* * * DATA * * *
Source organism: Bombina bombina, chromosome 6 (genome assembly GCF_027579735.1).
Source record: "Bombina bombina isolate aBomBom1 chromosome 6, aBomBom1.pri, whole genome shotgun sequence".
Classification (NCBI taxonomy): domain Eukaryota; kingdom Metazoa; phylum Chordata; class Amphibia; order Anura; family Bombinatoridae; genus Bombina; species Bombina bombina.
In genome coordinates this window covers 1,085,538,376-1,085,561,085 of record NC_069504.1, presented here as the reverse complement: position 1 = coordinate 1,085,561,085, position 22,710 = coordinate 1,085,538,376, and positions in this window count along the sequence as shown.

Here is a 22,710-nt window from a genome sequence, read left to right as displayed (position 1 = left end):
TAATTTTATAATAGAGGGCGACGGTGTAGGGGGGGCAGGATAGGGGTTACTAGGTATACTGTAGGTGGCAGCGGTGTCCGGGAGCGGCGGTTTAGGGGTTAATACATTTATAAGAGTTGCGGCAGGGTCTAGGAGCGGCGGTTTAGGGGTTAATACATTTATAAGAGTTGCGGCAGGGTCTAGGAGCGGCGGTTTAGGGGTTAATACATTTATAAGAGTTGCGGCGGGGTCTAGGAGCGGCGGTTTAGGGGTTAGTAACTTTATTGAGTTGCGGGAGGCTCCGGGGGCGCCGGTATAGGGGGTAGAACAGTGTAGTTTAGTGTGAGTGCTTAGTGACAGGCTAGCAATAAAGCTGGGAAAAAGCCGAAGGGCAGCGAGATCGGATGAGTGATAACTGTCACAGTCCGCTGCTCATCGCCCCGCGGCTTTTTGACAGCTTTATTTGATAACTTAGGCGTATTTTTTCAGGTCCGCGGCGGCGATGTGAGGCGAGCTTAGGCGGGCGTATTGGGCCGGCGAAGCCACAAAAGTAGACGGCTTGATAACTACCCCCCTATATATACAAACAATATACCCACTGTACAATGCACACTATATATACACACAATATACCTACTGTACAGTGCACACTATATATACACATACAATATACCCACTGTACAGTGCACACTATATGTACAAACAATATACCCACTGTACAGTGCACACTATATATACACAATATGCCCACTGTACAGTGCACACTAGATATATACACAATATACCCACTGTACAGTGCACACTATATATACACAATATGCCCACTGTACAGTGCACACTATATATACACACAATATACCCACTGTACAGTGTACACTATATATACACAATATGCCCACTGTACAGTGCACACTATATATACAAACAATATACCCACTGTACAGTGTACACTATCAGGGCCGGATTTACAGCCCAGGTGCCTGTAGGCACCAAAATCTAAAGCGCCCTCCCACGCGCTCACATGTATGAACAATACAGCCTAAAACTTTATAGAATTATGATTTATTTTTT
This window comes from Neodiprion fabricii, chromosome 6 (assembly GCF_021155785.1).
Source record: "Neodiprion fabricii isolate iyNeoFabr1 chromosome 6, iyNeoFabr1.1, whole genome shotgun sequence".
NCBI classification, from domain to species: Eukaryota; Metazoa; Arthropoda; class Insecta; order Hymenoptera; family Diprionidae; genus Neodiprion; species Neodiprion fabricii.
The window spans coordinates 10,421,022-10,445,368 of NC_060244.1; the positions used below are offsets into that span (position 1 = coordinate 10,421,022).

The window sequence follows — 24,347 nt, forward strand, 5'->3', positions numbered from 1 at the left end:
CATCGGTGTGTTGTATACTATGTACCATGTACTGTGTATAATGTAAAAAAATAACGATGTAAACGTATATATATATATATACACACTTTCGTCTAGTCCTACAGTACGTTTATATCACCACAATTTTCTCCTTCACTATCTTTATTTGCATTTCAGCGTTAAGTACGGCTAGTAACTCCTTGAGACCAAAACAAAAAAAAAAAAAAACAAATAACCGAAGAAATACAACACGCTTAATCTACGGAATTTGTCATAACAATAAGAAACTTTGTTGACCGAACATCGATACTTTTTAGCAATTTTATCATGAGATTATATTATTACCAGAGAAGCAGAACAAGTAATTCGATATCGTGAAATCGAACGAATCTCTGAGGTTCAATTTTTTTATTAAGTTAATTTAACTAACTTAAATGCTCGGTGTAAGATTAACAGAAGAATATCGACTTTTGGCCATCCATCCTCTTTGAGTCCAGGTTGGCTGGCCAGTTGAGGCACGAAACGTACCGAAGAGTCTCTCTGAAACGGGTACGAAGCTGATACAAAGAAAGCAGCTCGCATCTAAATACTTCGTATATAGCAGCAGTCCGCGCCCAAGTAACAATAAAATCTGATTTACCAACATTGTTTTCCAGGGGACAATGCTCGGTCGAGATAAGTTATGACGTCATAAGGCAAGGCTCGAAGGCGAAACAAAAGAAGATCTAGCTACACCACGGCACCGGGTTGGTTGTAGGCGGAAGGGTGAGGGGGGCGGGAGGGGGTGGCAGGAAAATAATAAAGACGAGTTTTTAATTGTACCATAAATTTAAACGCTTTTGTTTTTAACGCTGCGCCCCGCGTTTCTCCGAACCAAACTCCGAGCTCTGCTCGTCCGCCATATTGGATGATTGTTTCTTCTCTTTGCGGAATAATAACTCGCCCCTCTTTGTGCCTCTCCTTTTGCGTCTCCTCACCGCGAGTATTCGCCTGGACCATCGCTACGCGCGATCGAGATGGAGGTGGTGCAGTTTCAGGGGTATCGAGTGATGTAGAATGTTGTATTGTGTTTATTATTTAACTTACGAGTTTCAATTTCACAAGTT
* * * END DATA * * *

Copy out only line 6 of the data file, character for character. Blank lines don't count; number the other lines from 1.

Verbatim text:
TAATTTTATAATAGAGGGCGACGGTGTAGGGGGGGCAGGATAGGGGTTACTAGGTATACTGTAGGTGGCAGCGGTGTCCGGGAGCGGCGGTTTAGGGGTTAATACATTTATAAGAGTTGCGGCAGGGTCTAGGAGCGGCGGTTTAGGGGTTAATACATTTATAAGAGTTGCGGCAGGGTCTAGGAGCGGCGGTTTAGGGGTTAATACATTTATAAGAGTTGCGGCGGGGTCTAGGAGCGGCGGTTTAGGGGTTAGTAACTTTATTGAGTTGCGGGAGGCTCCGGGGGCGCCGGTATAGGGGGTAGAACAGTGTAGTTTAGTGTGAGTGCTTAGTGACAGGCTAGCAATAAAGCTGGGAAAAAGCCGAAGGGCAGCGAGATCGGATGAGTGATAACTGTCACAGTCCGCTGCTCATCGCCCCGCGGCTTTTTGACAGCTTTATTTGATAACTTAGGCGTATTTTTTCAGGTCCGCGGCGGCGATGTGAGGCGAGCTTAGGCGGGCGTATTGGGCCGGCGAAGCCACAAAAGTAGACGGCTTGATAACTACCCCCCTATATATACAAACAATATACCCACTGTACAATGCACACTATATATACACACAATATACCTACTGTACAGTGCACACTATATATACACATACAATATACCCACTGTACAGTGCACACTATATGTACAAACAATATACCCACTGTACAGTGCACACTATATATACACAATATGCCCACTGTACAGTGCACACTAGATATATACACAATATACCCACTGTACAGTGCACACTATATATACACAATATGCCCACTGTACAGTGCACACTATATATACACACAATATACCCACTGTACAGTGTACACTATATATACACAATATGCCCACTGTACAGTGCACACTATATATACAAACAATATACCCACTGTACAGTGTACACTATCAGGGCCGGATTTACAGCCCAGGTGCCTGTAGGCACCAAAATCTAAAGCGCCCTCCCACGCGCTCACATGTATGAACAATACAGCCTAAAACTTTATAGAATTATGATTTATTTTTT